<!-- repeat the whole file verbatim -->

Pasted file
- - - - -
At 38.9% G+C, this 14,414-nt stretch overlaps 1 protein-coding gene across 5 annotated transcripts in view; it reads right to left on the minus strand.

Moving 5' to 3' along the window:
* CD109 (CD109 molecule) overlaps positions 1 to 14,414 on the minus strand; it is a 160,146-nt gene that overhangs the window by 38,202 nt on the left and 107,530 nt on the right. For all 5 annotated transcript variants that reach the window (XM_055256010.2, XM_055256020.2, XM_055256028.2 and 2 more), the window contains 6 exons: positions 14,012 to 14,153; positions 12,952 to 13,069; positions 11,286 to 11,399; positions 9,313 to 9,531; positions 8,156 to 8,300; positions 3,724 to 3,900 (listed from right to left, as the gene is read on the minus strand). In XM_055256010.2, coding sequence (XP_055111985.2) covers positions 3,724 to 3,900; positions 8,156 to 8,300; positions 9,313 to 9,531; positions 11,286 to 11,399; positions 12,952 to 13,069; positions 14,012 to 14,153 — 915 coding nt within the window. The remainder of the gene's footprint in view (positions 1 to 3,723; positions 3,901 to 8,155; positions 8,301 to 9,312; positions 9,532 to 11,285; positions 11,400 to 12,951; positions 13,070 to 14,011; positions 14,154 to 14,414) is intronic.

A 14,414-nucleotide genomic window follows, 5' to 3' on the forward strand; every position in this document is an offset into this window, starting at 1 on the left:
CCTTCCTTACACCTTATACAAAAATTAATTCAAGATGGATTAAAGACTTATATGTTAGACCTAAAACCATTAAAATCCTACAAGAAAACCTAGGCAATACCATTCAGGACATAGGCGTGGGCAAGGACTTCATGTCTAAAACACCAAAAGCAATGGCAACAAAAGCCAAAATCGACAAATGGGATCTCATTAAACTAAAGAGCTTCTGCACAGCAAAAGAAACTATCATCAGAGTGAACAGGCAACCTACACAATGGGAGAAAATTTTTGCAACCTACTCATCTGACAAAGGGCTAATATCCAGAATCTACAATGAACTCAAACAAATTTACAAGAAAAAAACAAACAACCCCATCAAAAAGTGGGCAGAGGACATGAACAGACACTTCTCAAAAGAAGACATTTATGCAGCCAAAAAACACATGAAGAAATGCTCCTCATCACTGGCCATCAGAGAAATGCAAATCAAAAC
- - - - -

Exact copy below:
At 38.9% G+C, this 14,414-nt stretch overlaps 1 protein-coding gene across 5 annotated transcripts in view; it reads right to left on the minus strand.

Moving 5' to 3' along the window:
* CD109 (CD109 molecule) overlaps positions 1 to 14,414 on the minus strand; it is a 160,146-nt gene that overhangs the window by 38,202 nt on the left and 107,530 nt on the right. For all 5 annotated transcript variants that reach the window (XM_055256010.2, XM_055256020.2, XM_055256028.2 and 2 more), the window contains 6 exons: positions 14,012 to 14,153; positions 12,952 to 13,069; positions 11,286 to 11,399; positions 9,313 to 9,531; positions 8,156 to 8,300; positions 3,724 to 3,900 (listed from right to left, as the gene is read on the minus strand). In XM_055256010.2, coding sequence (XP_055111985.2) covers positions 3,724 to 3,900; positions 8,156 to 8,300; positions 9,313 to 9,531; positions 11,286 to 11,399; positions 12,952 to 13,069; positions 14,012 to 14,153 — 915 coding nt within the window. The remainder of the gene's footprint in view (positions 1 to 3,723; positions 3,901 to 8,155; positions 8,301 to 9,312; positions 9,532 to 11,285; positions 11,400 to 12,951; positions 13,070 to 14,011; positions 14,154 to 14,414) is intronic.

A 14,414-nucleotide genomic window follows, 5' to 3' on the forward strand; every position in this document is an offset into this window, starting at 1 on the left:
CCTTCCTTACACCTTATACAAAAATTAATTCAAGATGGATTAAAGACTTATATGTTAGACCTAAAACCATTAAAATCCTACAAGAAAACCTAGGCAATACCATTCAGGACATAGGCGTGGGCAAGGACTTCATGTCTAAAACACCAAAAGCAATGGCAACAAAAGCCAAAATCGACAAATGGGATCTCATTAAACTAAAGAGCTTCTGCACAGCAAAAGAAACTATCATCAGAGTGAACAGGCAACCTACACAATGGGAGAAAATTTTTGCAACCTACTCATCTGACAAAGGGCTAATATCCAGAATCTACAATGAACTCAAACAAATTTACAAGAAAAAAACAAACAACCCCATCAAAAAGTGGGCAGAGGACATGAACAGACACTTCTCAAAAGAAGACATTTATGCAGCCAAAAAACACATGAAGAAATGCTCCTCATCACTGGCCATCAGAGAAATGCAAATCAAAAC